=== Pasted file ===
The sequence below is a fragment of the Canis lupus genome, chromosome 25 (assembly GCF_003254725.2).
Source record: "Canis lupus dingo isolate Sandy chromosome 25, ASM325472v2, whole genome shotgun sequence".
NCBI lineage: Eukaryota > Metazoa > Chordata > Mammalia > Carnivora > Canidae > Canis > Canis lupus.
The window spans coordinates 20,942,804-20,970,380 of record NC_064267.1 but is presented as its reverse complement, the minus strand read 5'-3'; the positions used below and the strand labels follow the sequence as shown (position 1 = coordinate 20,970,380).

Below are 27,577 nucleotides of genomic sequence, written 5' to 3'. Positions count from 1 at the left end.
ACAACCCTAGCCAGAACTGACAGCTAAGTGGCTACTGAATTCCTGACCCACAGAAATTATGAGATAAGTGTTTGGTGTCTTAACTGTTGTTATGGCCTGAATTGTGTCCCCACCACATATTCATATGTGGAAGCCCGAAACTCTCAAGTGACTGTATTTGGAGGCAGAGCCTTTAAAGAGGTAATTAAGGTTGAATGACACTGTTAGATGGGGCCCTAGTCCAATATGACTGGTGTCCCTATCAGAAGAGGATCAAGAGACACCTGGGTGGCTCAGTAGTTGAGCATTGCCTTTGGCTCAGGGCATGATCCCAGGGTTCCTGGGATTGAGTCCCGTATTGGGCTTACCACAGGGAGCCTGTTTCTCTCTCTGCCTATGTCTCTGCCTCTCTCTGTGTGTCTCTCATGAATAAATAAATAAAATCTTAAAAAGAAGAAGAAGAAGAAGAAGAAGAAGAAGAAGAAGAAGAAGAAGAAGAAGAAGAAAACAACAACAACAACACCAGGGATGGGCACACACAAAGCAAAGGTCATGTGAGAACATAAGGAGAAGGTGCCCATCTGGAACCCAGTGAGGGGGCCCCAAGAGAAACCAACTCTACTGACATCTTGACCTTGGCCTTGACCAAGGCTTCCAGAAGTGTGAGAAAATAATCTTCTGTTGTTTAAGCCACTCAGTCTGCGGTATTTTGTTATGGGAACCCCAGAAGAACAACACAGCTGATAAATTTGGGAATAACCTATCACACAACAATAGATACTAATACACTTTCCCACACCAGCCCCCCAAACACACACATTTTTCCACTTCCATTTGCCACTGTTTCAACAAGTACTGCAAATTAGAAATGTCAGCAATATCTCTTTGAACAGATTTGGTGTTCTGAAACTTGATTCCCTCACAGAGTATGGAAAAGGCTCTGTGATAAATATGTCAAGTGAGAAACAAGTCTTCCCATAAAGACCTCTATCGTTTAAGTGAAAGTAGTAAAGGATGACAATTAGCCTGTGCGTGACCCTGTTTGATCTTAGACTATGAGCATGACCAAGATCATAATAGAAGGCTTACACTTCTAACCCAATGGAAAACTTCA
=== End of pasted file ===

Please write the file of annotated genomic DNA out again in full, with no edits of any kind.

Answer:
The sequence below is a fragment of the Canis lupus genome, chromosome 25 (assembly GCF_003254725.2).
Source record: "Canis lupus dingo isolate Sandy chromosome 25, ASM325472v2, whole genome shotgun sequence".
NCBI lineage: Eukaryota > Metazoa > Chordata > Mammalia > Carnivora > Canidae > Canis > Canis lupus.
The window spans coordinates 20,942,804-20,970,380 of record NC_064267.1 but is presented as its reverse complement, the minus strand read 5'-3'; the positions used below and the strand labels follow the sequence as shown (position 1 = coordinate 20,970,380).

Below are 27,577 nucleotides of genomic sequence, written 5' to 3'. Positions count from 1 at the left end.
ACAACCCTAGCCAGAACTGACAGCTAAGTGGCTACTGAATTCCTGACCCACAGAAATTATGAGATAAGTGTTTGGTGTCTTAACTGTTGTTATGGCCTGAATTGTGTCCCCACCACATATTCATATGTGGAAGCCCGAAACTCTCAAGTGACTGTATTTGGAGGCAGAGCCTTTAAAGAGGTAATTAAGGTTGAATGACACTGTTAGATGGGGCCCTAGTCCAATATGACTGGTGTCCCTATCAGAAGAGGATCAAGAGACACCTGGGTGGCTCAGTAGTTGAGCATTGCCTTTGGCTCAGGGCATGATCCCAGGGTTCCTGGGATTGAGTCCCGTATTGGGCTTACCACAGGGAGCCTGTTTCTCTCTCTGCCTATGTCTCTGCCTCTCTCTGTGTGTCTCTCATGAATAAATAAATAAAATCTTAAAAAGAAGAAGAAGAAGAAGAAGAAGAAGAAGAAGAAGAAGAAGAAGAAGAAGAAGAAAACAACAACAACAACACCAGGGATGGGCACACACAAAGCAAAGGTCATGTGAGAACATAAGGAGAAGGTGCCCATCTGGAACCCAGTGAGGGGGCCCCAAGAGAAACCAACTCTACTGACATCTTGACCTTGGCCTTGACCAAGGCTTCCAGAAGTGTGAGAAAATAATCTTCTGTTGTTTAAGCCACTCAGTCTGCGGTATTTTGTTATGGGAACCCCAGAAGAACAACACAGCTGATAAATTTGGGAATAACCTATCACACAACAATAGATACTAATACACTTTCCCACACCAGCCCCCCAAACACACACATTTTTCCACTTCCATTTGCCACTGTTTCAACAAGTACTGCAAATTAGAAATGTCAGCAATATCTCTTTGAACAGATTTGGTGTTCTGAAACTTGATTCCCTCACAGAGTATGGAAAAGGCTCTGTGATAAATATGTCAAGTGAGAAACAAGTCTTCCCATAAAGACCTCTATCGTTTAAGTGAAAGTAGTAAAGGATGACAATTAGCCTGTGCGTGACCCTGTTTGATCTTAGACTATGAGCATGACCAAGATCATAATAGAAGGCTTACACTTCTAACCCAATGGAAAACTTCA